women have engaged in premarital sex and, taken
together, seven other studies cited in the Times
article found that 20-55% of single women surveyed
in a variety of cities have had at least one
According to the International
Planned Parenthood Association, there are about 7
million abortions per year in China. But the
association's estimate is based on spotty Ministry
of Health statistics that probably undercount the
number of abortions performed at public hospitals
and do not count any of those performed at the
country's private hospitals, many of which openly
advertise their abortion services despite a
government ban on such advertisements last year.
Women who take abortion pills are also not
counted. In the end, abortions could be nearly
twice the official figure.
agree that notwithstanding the ugliness of forced
abortions reported recently in Guangxi, the
abortion rate among married women is down. But the
rate is clearly rising fast among single women who
have made the practice a form of contraception.
Chinese leaders boast that their one-child
policy has kept the country's population, which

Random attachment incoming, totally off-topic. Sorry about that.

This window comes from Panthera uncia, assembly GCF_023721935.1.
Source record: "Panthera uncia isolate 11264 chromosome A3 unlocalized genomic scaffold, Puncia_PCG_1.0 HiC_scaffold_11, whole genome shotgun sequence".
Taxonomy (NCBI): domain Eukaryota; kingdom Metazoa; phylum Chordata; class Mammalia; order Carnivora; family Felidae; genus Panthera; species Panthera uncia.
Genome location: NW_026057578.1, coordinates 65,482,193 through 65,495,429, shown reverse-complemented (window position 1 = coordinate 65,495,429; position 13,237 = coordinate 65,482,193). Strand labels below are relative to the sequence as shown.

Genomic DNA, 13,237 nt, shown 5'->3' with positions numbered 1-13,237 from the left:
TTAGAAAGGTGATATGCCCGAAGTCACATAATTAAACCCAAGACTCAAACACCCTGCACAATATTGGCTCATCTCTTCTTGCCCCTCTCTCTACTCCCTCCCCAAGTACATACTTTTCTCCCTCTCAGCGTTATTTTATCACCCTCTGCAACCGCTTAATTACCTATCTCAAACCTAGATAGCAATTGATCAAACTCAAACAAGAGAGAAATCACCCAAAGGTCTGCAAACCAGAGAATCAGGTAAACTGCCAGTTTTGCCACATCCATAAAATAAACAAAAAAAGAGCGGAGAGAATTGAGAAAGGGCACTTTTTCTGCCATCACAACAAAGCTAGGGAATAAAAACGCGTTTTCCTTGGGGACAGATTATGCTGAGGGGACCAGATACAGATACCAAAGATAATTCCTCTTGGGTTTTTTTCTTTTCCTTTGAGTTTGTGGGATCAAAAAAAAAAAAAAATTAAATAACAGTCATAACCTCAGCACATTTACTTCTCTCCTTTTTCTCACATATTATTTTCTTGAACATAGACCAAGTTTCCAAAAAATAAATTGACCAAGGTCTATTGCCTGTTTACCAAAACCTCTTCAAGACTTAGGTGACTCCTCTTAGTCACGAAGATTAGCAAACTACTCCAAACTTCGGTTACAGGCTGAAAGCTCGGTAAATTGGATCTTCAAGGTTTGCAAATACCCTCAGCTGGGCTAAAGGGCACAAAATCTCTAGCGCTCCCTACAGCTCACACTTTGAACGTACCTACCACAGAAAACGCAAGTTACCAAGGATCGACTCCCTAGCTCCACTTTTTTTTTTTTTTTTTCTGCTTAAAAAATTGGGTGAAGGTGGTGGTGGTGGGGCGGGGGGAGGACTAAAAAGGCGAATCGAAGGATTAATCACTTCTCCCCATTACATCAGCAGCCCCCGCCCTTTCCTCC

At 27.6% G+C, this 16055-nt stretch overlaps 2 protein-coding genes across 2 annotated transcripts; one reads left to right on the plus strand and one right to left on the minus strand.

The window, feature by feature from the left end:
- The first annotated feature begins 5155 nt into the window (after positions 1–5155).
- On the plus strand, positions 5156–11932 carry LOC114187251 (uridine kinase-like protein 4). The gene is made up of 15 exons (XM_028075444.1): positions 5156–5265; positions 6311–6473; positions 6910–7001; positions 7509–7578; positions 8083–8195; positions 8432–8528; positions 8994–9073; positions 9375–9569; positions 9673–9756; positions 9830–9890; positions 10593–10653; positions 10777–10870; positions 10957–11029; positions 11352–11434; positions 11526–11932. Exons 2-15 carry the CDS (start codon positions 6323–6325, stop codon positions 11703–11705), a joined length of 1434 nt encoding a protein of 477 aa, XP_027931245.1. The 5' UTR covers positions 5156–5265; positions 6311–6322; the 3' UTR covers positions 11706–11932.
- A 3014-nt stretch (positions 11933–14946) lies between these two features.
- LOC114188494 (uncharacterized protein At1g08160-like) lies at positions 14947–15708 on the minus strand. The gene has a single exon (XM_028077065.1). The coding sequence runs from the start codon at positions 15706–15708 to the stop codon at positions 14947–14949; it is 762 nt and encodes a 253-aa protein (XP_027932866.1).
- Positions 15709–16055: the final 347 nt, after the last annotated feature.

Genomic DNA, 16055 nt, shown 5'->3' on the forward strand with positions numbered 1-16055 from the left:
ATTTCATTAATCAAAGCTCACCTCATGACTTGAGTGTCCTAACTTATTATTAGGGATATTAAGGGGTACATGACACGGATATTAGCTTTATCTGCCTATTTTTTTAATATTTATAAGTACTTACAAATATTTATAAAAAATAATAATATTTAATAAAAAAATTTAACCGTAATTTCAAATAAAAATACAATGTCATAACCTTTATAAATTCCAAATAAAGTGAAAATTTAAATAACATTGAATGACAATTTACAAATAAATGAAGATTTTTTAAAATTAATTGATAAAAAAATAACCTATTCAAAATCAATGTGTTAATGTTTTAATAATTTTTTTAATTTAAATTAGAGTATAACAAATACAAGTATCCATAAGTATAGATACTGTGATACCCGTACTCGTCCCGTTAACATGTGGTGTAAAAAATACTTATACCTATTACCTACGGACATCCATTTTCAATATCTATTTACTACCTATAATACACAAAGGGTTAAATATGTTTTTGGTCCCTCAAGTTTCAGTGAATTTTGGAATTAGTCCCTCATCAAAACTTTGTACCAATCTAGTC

now stands at 1.3 billion, from an unmanageable
explosion, and the policy has been reaffirmed at
least through 2010 to meet a population target of
1.36 billion. Admittedly, managing a population
the size of China's is no easy task, but a sound
and thorough education program might have achieved
the same - if not better - results without the
terrible side-effects. The one-child policy has
combined with the traditional Confucian preference
for male children to produce a ratio of 119 boys
per 100 girls under age five. The ratio is as high
as 130:100 in some regions.
growing class of urban single women is taking that
abortion culture to another level. No matter one's
moral stance on abortion, the practice has taken
on perverse new meanings in today's China.
Kent Ewing is a teacher and
writer at Hong Kong International School. He can
be reached at email@example.com.